We all know that we’re paying more to fill up at the pump, so why not get on “the other side of the trade” and earn a high dividend income with conventional oil producer Berry Corporation (NASDAQ:BRY)!? Berry is extremely profitable at these prices, and the company’s program of returning profits to shareholders via dividends makes it a very attractive choice for income investors.
All investments have risks, and in this case we should consider how strong a view we can take on future oil prices and possible regulatory changes. But as I’ll discuss below, I feel very comfortable with the price of oil staying high for some time (and possibly rising), and I’m prepared to take the regulatory risk for the same reason.
For these reasons, I think you’ll agree Berry Petroleum for those reasons is a good way to be “long” oil prices and a good choice for the dividend income investor.
Oil and Gasoline Prices Can Stay High
It’s not news to anyone that oil prices are higher than they’ve been in the past and gasoline and heating prices are rising along with them.
As you can see from charts such as the one below and other sources, global upstream cap-ex (money invested in oil and gas production) is lower than it’s been in previous years:
To my mind, the question of “how much investment is enough?” is actually rather difficult to answer. On the one hand, we seem to be able to produce the current amount of petroleum with cap-ex at levels much lower than we say in years such as 2014. On the other hand, there are important reasons this may not be enough going forward , namely:
1) Depletion of “good” assets: especially in US shale production, meaning the incremental new drilling not only produces less oil and gas, but also requires greater investment
2) Cost inflation: the same way that materials and labor in other fields cost more to achieve the same results than they did five years ago, so, too, in oil and gas production
3) Investment cycles: our recent lower levels of investment were “subsidized” by prior over-investment in infrastructure and equipment.
For these reasons, I conclude we’re under-investing and oil supplies will stay scarce. A recent article in the Financial Times also reviewed reasons why oil companies are choosing not to reinvest in production. These are the kinds of things that lead me to conclude I want to be long oil and gas producers and oilfield services.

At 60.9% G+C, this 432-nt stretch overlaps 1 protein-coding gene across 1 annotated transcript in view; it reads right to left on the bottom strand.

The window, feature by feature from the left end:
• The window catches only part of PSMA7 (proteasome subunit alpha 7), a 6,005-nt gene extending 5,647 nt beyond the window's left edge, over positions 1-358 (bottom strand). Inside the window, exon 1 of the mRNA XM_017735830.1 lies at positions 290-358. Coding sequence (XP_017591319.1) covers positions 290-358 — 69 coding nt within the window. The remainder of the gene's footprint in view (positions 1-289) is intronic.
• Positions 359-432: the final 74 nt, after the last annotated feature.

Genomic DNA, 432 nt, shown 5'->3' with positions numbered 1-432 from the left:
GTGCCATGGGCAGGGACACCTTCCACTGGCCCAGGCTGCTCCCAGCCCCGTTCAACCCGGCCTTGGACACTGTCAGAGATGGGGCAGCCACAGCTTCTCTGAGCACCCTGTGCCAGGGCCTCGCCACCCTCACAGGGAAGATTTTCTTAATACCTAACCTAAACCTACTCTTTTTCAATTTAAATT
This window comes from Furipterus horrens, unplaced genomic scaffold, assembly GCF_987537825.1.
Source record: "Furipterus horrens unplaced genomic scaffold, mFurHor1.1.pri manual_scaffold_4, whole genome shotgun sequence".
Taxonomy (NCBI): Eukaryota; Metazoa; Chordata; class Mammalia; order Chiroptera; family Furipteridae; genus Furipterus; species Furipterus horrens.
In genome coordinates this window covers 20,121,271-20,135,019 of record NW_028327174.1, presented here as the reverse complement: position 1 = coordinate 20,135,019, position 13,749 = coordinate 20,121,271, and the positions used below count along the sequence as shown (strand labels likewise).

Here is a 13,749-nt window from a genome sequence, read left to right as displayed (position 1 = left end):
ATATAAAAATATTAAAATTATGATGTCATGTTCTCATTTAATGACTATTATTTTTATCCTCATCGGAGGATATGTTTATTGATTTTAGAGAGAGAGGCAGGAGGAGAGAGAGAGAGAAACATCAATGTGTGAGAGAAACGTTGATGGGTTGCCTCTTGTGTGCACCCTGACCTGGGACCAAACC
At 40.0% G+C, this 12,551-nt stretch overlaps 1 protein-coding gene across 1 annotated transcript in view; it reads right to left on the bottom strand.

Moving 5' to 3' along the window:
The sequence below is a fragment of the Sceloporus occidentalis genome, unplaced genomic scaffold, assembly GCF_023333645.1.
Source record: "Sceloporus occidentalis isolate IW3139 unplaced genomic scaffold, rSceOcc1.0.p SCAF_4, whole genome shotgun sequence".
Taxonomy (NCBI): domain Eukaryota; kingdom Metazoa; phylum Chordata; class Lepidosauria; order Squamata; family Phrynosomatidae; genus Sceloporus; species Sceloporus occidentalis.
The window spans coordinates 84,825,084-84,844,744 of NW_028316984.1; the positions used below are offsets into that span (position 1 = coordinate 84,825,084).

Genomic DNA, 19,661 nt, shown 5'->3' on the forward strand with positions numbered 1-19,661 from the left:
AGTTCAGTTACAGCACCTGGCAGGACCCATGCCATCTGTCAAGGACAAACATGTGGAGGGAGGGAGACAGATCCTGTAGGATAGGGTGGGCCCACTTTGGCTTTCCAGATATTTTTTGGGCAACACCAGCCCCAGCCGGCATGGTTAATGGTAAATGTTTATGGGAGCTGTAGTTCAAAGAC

Berry Petroleum is Profitable and Returning Capital Through Dividends
Income investors might do well to look at integrated majors such as Exxon Mobil (XOM), Chevron (CVX) and Shell (SHEL), royalty companies such as Black Stone Minerals (BSM), or refiners such as PBF Energy (PBF), Marathon (MPC), Phillips 66 (PSX), and Valero (VLO), along with many others. I’m more interested in Berry because I think it’s an “under-the-radar” opportunity.
The first thing to note is the company is very profitable at current prices. As they reported in Third Quarter Earnings, Berry earned net income of $192 million or $2.34 per diluted share, Adjusted Net Income of $46 million or $0.55 per diluted share, Adjusted EBITDA of $97 million and cash flows from operating activities of $96 million. (As an aside – be a lot more comfortable with adjusted numbers that come in below net income than ones that come in above net income!) The prior quarter’s Adjusted EBITDA was even higher of $110 million. Cash provided by operations was $96 million this quarter and $111 million in the prior quarter. These results show the company definitely earns money with high leverage to oil prices!